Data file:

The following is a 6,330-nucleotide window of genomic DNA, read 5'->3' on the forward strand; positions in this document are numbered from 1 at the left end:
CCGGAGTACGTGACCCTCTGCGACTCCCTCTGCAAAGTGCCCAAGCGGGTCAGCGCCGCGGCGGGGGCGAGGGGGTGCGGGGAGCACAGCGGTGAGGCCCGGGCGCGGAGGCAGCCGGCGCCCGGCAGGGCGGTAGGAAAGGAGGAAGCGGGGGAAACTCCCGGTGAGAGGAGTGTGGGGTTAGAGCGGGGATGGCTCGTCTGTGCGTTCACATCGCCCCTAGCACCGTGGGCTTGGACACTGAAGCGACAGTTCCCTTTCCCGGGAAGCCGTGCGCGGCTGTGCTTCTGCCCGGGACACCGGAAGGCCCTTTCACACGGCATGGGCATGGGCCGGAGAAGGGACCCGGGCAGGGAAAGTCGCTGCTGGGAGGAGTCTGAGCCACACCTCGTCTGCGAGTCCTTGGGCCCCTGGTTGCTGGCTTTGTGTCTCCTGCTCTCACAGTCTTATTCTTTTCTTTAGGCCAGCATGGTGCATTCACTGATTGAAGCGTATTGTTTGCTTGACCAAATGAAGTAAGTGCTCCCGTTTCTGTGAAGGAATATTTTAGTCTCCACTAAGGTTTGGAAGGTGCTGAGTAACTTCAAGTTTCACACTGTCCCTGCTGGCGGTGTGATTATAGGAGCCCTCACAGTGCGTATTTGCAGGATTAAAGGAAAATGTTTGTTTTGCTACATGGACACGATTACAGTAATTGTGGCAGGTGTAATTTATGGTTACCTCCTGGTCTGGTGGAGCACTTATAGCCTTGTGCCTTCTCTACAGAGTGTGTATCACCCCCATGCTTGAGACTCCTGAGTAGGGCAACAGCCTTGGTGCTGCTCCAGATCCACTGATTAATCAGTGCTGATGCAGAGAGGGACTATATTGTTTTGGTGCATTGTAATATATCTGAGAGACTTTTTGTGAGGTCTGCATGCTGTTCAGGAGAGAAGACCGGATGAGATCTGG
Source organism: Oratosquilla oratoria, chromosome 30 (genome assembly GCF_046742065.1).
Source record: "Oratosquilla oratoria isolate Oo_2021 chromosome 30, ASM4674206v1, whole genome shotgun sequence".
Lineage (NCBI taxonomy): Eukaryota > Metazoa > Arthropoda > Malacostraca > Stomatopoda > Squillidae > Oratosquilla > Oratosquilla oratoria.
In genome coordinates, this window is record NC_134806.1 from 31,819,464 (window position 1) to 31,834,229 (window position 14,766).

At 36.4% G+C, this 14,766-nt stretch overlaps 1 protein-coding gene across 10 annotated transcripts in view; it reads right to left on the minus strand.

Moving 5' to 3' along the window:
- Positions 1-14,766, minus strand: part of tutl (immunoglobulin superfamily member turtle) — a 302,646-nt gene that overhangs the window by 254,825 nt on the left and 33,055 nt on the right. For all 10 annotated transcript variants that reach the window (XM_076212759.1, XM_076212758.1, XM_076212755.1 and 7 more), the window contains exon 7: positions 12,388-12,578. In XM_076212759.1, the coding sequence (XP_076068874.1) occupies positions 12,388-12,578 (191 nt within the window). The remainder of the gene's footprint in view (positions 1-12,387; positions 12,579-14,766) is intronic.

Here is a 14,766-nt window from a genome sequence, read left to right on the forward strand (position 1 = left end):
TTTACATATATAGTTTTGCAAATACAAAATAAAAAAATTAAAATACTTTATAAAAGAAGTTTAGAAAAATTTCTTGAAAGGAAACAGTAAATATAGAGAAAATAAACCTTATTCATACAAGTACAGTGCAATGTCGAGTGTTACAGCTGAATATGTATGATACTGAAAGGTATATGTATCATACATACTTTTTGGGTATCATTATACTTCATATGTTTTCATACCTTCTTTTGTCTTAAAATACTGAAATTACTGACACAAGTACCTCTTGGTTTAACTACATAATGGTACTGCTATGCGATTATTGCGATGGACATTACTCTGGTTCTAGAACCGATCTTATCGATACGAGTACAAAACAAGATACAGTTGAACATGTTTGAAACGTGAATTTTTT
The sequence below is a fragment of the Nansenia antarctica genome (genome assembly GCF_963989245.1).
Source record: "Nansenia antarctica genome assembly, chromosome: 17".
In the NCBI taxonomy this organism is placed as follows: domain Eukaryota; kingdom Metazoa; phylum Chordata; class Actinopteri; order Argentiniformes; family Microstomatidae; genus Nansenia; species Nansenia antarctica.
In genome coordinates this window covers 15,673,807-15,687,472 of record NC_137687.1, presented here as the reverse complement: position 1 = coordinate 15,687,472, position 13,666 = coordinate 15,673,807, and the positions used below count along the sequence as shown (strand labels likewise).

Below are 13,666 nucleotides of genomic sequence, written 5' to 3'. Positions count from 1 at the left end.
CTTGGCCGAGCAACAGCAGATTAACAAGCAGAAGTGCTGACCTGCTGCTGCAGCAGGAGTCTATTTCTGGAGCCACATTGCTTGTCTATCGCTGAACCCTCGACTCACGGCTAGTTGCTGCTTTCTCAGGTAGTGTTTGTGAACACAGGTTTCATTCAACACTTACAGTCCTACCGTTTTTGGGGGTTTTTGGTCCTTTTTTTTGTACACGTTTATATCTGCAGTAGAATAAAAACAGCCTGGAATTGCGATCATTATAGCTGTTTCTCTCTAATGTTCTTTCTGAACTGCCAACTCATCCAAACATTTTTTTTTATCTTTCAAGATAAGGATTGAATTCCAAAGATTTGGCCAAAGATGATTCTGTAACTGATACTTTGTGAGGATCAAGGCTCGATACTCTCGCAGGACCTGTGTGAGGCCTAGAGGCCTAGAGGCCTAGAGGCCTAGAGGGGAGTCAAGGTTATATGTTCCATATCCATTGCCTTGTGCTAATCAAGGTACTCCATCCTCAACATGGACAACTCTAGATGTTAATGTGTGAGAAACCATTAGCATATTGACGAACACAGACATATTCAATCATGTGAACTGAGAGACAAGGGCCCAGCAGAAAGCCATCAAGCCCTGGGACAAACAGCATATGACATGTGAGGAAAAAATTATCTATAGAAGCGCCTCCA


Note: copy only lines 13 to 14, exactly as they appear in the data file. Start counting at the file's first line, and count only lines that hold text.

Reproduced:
Source record: "Nansenia antarctica genome assembly, chromosome: 17".
In the NCBI taxonomy this organism is placed as follows: domain Eukaryota; kingdom Metazoa; phylum Chordata; class Actinopteri; order Argentiniformes; family Microstomatidae; genus Nansenia; species Nansenia antarctica.